Early in the morning of the 6th of August, as the breaking dawn was tinting the tops of the Lebombo Mountains with its purple dye and the first rays of the rising sun shed its golden rays over the sombre bushveldt, the commando under Commandants Moll and Schoeman were slowly approaching the dreaded M'pisana's fort. When within a few hundred paces of it they left the horses behind and slowly crept up to it in scattered order; for as none of us knew the arrangement or construction of the place, it had been arranged to advance very cautiously and to charge suddenly on the blowing of a whistle. Nothing was stirring in the fort as we approached, and we began to think that the garrison had departed; but when barely  70 yards from it the officers noticed some forms moving about in the trenches, which encompassed it. The whistle was blown and the burghers charged, a cheer rising from a hundred throats. Volley after volley was discharged from the trenches, but our burghers rushed steadily on, jumped into the trenches themselves and drove the defenders into the fort through secret passages. The English now began firing on us through loopholes in the walls and several of our men had fallen, when Commandant Moll shouted, "Jump over the wall!" A group of burghers rushed at the 12-foot wall, and attempted to scale it; but a heavy fire was directed on them and seven burghers, including the valiant Commandant Moll, fell severely wounded. Nothing daunted, Captain Malan, who was next in command of the division, urged his men to go on, and most of them succeeded in jumping into the fort, where, after a desperate resistance, in which Captain ——, their leader, fell mortally wounded, the whole band surrendered to us. Our losses were six burghers killed, whilst Commandant Moll and 12 others were  severely wounded. The burghers found one white man killed in the fort, and two wounded, whilst a score of kaffirs lay wounded and dead. We took 24 white prisoners and about 50 kaffirs. I repeat that the whites were the lowest specimens of humanity that one can possibly imagine.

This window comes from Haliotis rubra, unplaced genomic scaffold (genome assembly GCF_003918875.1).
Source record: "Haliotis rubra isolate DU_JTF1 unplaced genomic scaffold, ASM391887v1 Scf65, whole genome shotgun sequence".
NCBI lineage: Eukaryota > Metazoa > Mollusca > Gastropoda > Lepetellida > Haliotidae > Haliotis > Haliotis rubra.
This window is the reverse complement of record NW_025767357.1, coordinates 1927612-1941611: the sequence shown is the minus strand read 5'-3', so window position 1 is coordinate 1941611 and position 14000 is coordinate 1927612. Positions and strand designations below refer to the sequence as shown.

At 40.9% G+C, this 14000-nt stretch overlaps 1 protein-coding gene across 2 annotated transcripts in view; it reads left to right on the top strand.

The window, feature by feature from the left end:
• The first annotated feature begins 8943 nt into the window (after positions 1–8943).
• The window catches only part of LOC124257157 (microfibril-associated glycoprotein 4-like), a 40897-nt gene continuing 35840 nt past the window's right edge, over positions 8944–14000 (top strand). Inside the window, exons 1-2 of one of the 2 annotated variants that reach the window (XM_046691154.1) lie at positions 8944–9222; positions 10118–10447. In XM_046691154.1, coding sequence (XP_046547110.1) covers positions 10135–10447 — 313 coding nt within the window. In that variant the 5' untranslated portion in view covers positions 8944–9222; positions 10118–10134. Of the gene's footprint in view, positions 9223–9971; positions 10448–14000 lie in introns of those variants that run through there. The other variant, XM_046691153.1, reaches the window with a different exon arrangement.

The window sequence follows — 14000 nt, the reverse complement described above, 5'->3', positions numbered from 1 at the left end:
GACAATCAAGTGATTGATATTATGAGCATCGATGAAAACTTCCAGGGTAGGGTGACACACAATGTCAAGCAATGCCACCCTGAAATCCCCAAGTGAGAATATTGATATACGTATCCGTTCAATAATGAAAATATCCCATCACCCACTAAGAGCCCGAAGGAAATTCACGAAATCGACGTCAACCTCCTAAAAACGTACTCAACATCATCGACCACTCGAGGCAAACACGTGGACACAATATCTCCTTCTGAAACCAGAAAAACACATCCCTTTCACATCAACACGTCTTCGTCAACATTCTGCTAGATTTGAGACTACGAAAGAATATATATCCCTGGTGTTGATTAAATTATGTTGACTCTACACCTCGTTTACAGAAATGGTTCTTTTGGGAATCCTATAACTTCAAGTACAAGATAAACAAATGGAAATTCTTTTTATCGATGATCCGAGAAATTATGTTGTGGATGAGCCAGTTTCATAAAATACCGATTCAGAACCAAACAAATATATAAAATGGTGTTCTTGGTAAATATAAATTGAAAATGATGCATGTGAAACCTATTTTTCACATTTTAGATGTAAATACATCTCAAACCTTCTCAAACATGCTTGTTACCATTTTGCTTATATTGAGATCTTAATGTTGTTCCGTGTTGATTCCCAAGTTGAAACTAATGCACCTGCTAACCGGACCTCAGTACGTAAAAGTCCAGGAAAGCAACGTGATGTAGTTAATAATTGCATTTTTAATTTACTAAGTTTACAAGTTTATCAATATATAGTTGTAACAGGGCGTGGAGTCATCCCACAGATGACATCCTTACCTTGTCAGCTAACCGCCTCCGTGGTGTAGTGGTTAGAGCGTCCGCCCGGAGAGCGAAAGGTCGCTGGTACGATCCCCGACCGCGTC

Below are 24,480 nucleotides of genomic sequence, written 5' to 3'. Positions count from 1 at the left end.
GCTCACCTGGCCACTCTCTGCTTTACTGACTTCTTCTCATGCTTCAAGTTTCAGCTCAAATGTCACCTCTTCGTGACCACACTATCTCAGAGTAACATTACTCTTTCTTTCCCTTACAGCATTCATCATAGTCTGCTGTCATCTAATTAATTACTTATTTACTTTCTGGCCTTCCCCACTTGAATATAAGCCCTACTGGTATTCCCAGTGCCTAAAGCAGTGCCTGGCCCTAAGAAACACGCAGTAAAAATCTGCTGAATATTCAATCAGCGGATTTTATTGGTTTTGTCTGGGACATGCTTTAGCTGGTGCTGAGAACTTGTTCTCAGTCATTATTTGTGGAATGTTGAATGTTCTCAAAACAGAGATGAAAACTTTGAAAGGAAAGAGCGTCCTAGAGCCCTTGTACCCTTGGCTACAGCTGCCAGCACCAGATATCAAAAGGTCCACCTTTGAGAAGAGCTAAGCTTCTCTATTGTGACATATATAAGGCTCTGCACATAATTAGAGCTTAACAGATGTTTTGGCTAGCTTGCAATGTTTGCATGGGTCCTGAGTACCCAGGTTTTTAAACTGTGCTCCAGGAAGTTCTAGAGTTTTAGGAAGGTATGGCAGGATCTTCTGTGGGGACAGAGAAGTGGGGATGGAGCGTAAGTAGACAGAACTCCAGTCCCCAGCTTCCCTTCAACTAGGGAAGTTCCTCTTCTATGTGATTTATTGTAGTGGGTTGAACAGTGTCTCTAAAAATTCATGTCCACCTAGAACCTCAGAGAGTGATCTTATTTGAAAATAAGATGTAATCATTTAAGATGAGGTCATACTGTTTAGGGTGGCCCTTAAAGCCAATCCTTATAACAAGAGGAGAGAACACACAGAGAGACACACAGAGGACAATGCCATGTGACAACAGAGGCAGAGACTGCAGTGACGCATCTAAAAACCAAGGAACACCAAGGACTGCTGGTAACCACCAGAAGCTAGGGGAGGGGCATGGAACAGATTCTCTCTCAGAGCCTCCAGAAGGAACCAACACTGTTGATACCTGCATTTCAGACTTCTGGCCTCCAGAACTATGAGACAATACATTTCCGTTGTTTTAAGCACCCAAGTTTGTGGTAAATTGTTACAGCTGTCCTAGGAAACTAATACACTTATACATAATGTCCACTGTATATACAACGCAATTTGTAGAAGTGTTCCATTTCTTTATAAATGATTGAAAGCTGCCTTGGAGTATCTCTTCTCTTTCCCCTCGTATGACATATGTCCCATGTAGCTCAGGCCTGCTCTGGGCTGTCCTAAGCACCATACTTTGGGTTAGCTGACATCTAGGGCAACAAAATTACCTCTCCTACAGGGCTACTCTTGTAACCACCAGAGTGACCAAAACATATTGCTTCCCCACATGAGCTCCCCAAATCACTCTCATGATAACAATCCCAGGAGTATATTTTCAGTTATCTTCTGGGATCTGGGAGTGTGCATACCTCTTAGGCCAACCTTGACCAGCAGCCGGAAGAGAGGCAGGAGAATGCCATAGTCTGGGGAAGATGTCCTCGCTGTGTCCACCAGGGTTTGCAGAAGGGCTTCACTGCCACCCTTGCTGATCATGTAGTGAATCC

Hardly was the fight over and our prisoners disarmed when a sentry we had posted on the wall called out:

"Look out, there is a kaffir commando coming!"

It was, in fact, a strong kaffir commando, headed by the chief M'pisana himself, who had come to the rescue of his friends of Steinacker's Horse. They opened fire on us at about 100 yards, and the burghers promptly returned their greeting, bowling over a fair number of them, at which the remainder retired.

Alongside the fort were about 20 small huts, in which we found a number of kaffir girls. On being asked who they were, they repeated that they were the "missuses" of the white soldiers. Inside the captured fort we found  many useful articles, and the official books of this band. They contained systematic entries of what had been plundered, looted and stolen on their marauding expeditions and showed how they had been divided amongst themselves, deducting 25 per cent. for the British Government.

A long and extensive correspondence now took place about this matter between myself and Lord Kitchener. I wished first to know whether the gang was a recognised part of the British Army, as otherwise I should have to treat them as ordinary brigands. After some delay Lord Kitchener answered that they were a part of His Majesty's Army. I then wished to know if he would undertake to try the men for their misdeeds, but this was refused. This correspondence ultimately led to a meeting between General Bindon Blood and myself, which was held at Lydenburg on the 27th August, 1901.

The captured kaffirs were tried by court-martial and each punished according to his deserts. The 24 Englishmen were handed over to the enemy, after having given their  word of honour not to return to their barbarous life. How far this promise was kept I do not know; but from the impression they made upon me I do not think they had much idea of what honour meant. The captured cattle which we had hoped to find at the fort had been sent away to Komati Poort a few days before our attack and according to their "books" it must have numbered about 4,000 heads. Another section of this notorious corps met with a like fate about this time at Bremersdorp in Swaziland. They did not there offer such a determined resistance, and the Ermelo burghers captured two good Colt-Maxims and two loads of ammunition probably intended for Swaziland natives.